We Need A Green New Deal

By Antonio Caceres, Staff Writer

“It is worse, much worse, than you think.” That’s how journalist David Wallace-Wells began his book The Uninhabitable Earth: Life After Warming. I had heard of this work when it was first published last year, but only recently picked it up. If anything, the last few weeks have shown us it is much worse than we all thought. Refusing to act now will only compound the problem.


Us Californians were already wary of leaving our homes, but the recent air conditions have made it nearly impossible. Our skies are grey and make our sun look straight out of a Star Wars movie. The fact that Americans still have to debate whether climate change is real when we see it happening before our own eyes is a disgrace.


Climate change is not new. Representative Alexandria Ocasio-Cortez (D-NY) and Senator Ed Markey (D-MA) made headlines in 2019 when they introduced their Green New Deal: an ambitious package of legislation that addresses climate change while also lowering income inequality. They were roundly mocked by conservative media. Many on Fox News claimed that the Democratic Party wanted to abolish planes and cows.


There is nothing to mock about a set of bills that would seek to make the United States 100% renewable energy by 2030 and create 20 million jobs in the process. This plan would completely revolutionize this country and totally shift the kinds of energy which we are dependent on. It would cost $16.3 trillion, a historic amount, but no cost is too high.


For years, scientists have told us that if the world were to heat up by 2℃, we would experience widespread famines, migrations, and floods. In today’s climate crisis, 2℃ looks like our best case scenario. The most dire estimates project that earth will heat up by 3, 4, or even 5℃.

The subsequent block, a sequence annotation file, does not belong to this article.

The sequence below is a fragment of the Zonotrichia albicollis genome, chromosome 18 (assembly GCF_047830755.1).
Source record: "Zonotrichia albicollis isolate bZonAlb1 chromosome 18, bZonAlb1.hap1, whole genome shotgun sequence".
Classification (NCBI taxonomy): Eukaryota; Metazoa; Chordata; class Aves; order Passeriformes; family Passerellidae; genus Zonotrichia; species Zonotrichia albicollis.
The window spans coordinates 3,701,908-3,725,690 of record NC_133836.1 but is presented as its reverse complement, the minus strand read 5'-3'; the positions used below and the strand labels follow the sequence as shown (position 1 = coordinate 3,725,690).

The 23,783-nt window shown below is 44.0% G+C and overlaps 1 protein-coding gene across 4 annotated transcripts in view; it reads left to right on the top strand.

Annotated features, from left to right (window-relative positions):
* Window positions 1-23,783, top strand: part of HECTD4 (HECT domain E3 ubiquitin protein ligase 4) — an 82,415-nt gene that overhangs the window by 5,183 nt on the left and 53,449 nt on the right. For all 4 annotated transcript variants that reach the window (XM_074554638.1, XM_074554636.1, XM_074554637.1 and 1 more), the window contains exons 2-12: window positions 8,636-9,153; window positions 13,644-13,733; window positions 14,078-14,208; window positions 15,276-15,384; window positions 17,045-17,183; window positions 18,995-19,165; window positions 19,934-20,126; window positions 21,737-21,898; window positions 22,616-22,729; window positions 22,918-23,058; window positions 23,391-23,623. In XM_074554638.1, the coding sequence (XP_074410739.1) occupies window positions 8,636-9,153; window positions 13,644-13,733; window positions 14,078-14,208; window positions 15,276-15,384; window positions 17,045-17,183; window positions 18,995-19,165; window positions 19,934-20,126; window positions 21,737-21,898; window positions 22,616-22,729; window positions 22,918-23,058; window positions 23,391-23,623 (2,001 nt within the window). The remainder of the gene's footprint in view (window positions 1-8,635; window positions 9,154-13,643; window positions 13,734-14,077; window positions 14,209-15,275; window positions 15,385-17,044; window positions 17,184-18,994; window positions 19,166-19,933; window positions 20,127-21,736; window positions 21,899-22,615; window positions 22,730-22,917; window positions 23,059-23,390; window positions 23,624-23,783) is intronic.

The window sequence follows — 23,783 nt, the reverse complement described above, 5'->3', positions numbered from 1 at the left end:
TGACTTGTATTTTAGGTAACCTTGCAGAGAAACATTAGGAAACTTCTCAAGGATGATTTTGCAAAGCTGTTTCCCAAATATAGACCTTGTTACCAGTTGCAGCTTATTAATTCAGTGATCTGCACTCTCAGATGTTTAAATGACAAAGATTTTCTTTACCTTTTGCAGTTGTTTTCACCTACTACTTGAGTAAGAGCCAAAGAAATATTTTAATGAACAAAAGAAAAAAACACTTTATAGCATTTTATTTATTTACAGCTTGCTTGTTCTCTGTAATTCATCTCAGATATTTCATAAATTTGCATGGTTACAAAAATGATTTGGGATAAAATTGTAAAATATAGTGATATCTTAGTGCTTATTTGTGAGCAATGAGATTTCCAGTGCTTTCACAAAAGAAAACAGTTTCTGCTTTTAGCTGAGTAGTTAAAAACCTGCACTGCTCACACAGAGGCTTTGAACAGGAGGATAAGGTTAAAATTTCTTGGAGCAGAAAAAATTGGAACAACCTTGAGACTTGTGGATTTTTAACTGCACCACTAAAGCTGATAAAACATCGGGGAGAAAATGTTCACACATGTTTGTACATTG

According to the United Nations, these distinctions may not seem like a lot, but they are the difference between 100 million and 1 billion people displaced by uninhabitable conditions. Our grandparents’ generation failed to secure a safe future for their descendants, and our parents’ generation is still stumbling. Gen Z and those that follow will be left to deal with a melting planet.


Finally people have begun to take this threat seriously. Through the efforts of young activists in organizations like the Sunrise Movement, Presidential Democratic Nominee Joe Biden has committed to $2 trillion in new spending to combat climate change. It is a start, but by no means is it enough.


The Green New Deal draws its name from Franklin D. Roosevelt’s economic package to save the nation from the economic abyss. We currently face an even greater and more dire challenge with climate change. It threatens our homes, our communities, and our very way of life. Yet Americans have always exhibited resilience in times of crisis. We must rise to the occasion once again. We must be courageous and demand a Green New Deal — our planet cannot weather the consequences if we do nothing.